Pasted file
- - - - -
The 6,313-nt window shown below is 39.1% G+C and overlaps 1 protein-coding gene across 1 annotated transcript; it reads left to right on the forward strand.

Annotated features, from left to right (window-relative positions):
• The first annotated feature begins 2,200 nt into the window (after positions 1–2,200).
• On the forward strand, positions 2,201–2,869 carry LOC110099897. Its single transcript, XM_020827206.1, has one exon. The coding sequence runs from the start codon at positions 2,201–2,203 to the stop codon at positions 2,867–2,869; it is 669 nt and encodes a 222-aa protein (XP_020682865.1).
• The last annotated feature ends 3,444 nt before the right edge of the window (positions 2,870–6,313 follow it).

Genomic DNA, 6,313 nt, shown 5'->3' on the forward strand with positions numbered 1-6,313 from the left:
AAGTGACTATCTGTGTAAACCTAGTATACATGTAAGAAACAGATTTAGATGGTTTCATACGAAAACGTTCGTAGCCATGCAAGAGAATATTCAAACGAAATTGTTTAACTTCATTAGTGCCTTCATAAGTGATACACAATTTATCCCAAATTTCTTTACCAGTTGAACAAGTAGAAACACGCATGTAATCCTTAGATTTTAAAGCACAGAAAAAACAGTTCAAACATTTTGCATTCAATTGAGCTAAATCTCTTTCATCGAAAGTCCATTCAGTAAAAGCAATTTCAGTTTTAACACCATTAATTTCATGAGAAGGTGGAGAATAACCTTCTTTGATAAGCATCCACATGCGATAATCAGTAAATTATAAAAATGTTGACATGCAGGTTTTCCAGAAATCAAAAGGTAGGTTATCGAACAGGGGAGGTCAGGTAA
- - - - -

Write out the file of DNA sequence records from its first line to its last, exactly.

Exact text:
The 6,313-nt window shown below is 39.1% G+C and overlaps 1 protein-coding gene across 1 annotated transcript; it reads left to right on the forward strand.

Annotated features, from left to right (window-relative positions):
• The first annotated feature begins 2,200 nt into the window (after positions 1–2,200).
• On the forward strand, positions 2,201–2,869 carry LOC110099897. Its single transcript, XM_020827206.1, has one exon. The coding sequence runs from the start codon at positions 2,201–2,203 to the stop codon at positions 2,867–2,869; it is 669 nt and encodes a 222-aa protein (XP_020682865.1).
• The last annotated feature ends 3,444 nt before the right edge of the window (positions 2,870–6,313 follow it).

Genomic DNA, 6,313 nt, shown 5'->3' on the forward strand with positions numbered 1-6,313 from the left:
AAGTGACTATCTGTGTAAACCTAGTATACATGTAAGAAACAGATTTAGATGGTTTCATACGAAAACGTTCGTAGCCATGCAAGAGAATATTCAAACGAAATTGTTTAACTTCATTAGTGCCTTCATAAGTGATACACAATTTATCCCAAATTTCTTTACCAGTTGAACAAGTAGAAACACGCATGTAATCCTTAGATTTTAAAGCACAGAAAAAACAGTTCAAACATTTTGCATTCAATTGAGCTAAATCTCTTTCATCGAAAGTCCATTCAGTAAAAGCAATTTCAGTTTTAACACCATTAATTTCATGAGAAGGTGGAGAATAACCTTCTTTGATAAGCATCCACATGCGATAATCAGTAAATTATAAAAATGTTGACATGCAGGTTTTCCAGAAATCAAAAGGTAGGTTATCGAACAGGGGAGGTCAGGTAA